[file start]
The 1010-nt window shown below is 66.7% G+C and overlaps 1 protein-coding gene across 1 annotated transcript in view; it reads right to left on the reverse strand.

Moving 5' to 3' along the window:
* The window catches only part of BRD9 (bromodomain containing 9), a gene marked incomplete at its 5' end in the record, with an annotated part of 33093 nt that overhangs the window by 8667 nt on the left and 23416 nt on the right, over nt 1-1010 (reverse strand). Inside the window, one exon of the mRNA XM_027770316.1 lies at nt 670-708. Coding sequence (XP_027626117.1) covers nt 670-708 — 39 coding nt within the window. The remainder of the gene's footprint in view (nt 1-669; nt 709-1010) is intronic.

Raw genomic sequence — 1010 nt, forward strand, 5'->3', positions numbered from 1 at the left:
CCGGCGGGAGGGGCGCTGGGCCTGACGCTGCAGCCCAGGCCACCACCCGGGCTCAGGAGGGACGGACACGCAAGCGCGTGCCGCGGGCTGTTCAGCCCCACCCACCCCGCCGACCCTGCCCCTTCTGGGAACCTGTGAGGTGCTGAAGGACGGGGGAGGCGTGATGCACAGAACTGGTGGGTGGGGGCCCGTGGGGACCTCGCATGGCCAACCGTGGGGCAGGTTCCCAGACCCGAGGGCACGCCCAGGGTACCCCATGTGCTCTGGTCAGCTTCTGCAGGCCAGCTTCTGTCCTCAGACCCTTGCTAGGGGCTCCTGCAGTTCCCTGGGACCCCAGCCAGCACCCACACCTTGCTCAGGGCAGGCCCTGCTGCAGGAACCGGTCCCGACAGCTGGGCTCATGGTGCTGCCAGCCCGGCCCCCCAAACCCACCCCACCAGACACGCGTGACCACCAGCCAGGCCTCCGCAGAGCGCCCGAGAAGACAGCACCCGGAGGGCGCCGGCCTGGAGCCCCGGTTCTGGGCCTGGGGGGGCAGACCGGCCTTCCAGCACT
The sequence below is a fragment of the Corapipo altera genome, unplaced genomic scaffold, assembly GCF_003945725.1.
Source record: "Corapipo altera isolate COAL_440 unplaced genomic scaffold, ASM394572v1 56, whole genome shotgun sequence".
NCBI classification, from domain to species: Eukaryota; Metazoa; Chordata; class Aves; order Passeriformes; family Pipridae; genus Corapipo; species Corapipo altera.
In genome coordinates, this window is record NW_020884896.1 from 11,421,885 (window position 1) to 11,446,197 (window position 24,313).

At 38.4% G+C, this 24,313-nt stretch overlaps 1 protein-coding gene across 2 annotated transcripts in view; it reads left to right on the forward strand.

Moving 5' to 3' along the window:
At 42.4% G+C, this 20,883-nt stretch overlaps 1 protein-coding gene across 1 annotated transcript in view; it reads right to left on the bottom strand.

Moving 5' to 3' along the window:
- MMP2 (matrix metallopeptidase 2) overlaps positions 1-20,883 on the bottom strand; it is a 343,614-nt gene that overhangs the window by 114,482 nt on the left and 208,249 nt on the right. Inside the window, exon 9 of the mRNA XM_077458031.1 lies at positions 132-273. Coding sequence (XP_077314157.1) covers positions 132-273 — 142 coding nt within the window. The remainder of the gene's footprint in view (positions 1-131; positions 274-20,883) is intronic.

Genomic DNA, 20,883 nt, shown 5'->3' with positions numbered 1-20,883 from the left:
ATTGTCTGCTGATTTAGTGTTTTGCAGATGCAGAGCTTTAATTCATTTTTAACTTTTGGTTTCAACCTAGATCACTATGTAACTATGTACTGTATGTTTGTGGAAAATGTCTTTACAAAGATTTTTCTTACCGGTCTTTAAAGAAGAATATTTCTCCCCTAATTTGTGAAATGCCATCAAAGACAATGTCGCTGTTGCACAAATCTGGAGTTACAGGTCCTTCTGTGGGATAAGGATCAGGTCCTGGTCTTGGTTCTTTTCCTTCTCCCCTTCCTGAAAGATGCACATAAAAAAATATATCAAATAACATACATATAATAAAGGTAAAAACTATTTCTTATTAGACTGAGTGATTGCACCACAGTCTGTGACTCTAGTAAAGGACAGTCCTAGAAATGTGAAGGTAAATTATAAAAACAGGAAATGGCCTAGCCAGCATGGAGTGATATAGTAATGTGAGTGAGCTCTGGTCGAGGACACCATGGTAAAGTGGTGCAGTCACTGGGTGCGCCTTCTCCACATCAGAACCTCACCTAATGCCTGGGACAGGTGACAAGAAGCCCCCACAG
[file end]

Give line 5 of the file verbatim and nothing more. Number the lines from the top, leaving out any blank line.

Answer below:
CCGGCGGGAGGGGCGCTGGGCCTGACGCTGCAGCCCAGGCCACCACCCGGGCTCAGGAGGGACGGACACGCAAGCGCGTGCCGCGGGCTGTTCAGCCCCACCCACCCCGCCGACCCTGCCCCTTCTGGGAACCTGTGAGGTGCTGAAGGACGGGGGAGGCGTGATGCACAGAACTGGTGGGTGGGGGCCCGTGGGGACCTCGCATGGCCAACCGTGGGGCAGGTTCCCAGACCCGAGGGCACGCCCAGGGTACCCCATGTGCTCTGGTCAGCTTCTGCAGGCCAGCTTCTGTCCTCAGACCCTTGCTAGGGGCTCCTGCAGTTCCCTGGGACCCCAGCCAGCACCCACACCTTGCTCAGGGCAGGCCCTGCTGCAGGAACCGGTCCCGACAGCTGGGCTCATGGTGCTGCCAGCCCGGCCCCCCAAACCCACCCCACCAGACACGCGTGACCACCAGCCAGGCCTCCGCAGAGCGCCCGAGAAGACAGCACCCGGAGGGCGCCGGCCTGGAGCCCCGGTTCTGGGCCTGGGGGGGCAGACCGGCCTTCCAGCACT